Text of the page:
Most people look forward to holidays curled up with a good book, and would envy me the opportunity to spend my time (fully funded) reading on my couch or lying in bed deep into the morning and night. Suddenly, though, I look forward to next week, when I will spend three days in North Yorkshire, hopefully without a book in sight.

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Posted by Alistair at 10:05 am

2 Comments:

Anonymous Anonymous said...

Last week my car broke down and I had to take it to the garage for repairs. I dropped it off at 8:00 am, and took a book along to help pass the time. It seems that I am always complaining that I do not have enough time to read. Well, I spent about 6 hours reading that day. It was a pleasure to be able to sneak in a day like this. However, I understand your point, for if I had to do this for four days straight it would become laborious.

I originally visited your site for the essay on Titus Andronicus. Sorry, I have not yet read it, as I am just compiling my reading for the upcoming theatre season. I have tickets to the Shakespeare Theatre here in Washington DC, and like to read the plays (and a few essays) before seeing the production. This year Richard III, and Hamlet are also on the schedule for this season.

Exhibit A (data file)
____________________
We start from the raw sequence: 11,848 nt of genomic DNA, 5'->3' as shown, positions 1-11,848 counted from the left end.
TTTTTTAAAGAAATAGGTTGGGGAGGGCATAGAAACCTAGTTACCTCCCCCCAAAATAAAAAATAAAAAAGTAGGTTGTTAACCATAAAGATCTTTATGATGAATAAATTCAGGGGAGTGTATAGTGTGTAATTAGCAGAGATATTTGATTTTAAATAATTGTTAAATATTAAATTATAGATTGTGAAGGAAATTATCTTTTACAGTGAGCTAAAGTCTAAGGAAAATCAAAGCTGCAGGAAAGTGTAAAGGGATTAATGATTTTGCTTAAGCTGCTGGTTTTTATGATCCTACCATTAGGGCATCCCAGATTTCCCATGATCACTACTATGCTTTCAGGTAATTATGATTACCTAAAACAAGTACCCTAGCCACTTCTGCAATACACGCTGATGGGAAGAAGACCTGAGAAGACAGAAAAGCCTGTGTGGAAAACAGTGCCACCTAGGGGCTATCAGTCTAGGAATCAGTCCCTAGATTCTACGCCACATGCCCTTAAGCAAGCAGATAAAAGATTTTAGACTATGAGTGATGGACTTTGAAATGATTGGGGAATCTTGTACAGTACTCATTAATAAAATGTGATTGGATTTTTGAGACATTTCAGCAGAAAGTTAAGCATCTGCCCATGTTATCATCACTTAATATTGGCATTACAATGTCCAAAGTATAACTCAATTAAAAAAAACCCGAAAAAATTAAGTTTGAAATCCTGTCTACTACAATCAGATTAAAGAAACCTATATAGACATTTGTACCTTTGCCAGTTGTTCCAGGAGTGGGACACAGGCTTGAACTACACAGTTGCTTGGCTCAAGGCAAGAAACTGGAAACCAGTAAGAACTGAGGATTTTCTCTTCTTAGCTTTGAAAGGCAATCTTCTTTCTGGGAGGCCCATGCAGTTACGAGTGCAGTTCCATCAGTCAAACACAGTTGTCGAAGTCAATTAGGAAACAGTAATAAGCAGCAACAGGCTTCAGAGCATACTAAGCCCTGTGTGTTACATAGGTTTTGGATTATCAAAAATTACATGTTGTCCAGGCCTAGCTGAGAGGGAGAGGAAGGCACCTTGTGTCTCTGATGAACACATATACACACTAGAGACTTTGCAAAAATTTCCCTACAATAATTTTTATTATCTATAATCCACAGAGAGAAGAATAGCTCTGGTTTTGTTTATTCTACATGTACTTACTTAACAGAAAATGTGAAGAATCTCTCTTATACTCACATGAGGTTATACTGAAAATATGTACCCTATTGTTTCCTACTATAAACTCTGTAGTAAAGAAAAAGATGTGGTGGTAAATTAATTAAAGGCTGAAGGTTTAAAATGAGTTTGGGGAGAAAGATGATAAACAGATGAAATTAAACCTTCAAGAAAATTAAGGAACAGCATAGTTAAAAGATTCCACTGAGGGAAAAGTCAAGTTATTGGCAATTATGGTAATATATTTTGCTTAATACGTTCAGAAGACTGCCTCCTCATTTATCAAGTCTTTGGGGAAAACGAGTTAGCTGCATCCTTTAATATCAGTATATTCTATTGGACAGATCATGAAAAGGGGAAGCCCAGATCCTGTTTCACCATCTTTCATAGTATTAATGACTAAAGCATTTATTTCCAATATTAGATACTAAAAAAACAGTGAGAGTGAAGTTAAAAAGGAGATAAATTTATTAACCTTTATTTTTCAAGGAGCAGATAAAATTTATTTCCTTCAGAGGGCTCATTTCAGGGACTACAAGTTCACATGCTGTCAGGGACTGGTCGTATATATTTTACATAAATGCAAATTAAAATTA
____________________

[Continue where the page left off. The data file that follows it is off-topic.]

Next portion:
I also enjoyed your poetry, the few that I did read, and hope to find the time to read more of them. I was most interested in your comment about your reading list that grows “exponentially” as you read one book and end up finding out about five others to read. I am continually telling this same tale to my wife!

1:37 am  
Blogger Ishmael said...

I hope after that arduous (?) afternoon reading your car got fixed in the end! I hope also that you enjoy Titus - unfortunately it is so rarely staged that I have never seen it in theatre, but one would have thought that in the context of contemporary history, with its voyeuristic love of violence, it ought to be very pertinent.

Thanks for the remarks on the poetry. Unfortunately my writing has dropped off since I ended my undergraduate days, and all the courses and reading of poetry that required. Hearing comments on it via the web is perhaps the best alternative catalyst to get me writing again!

8:59 am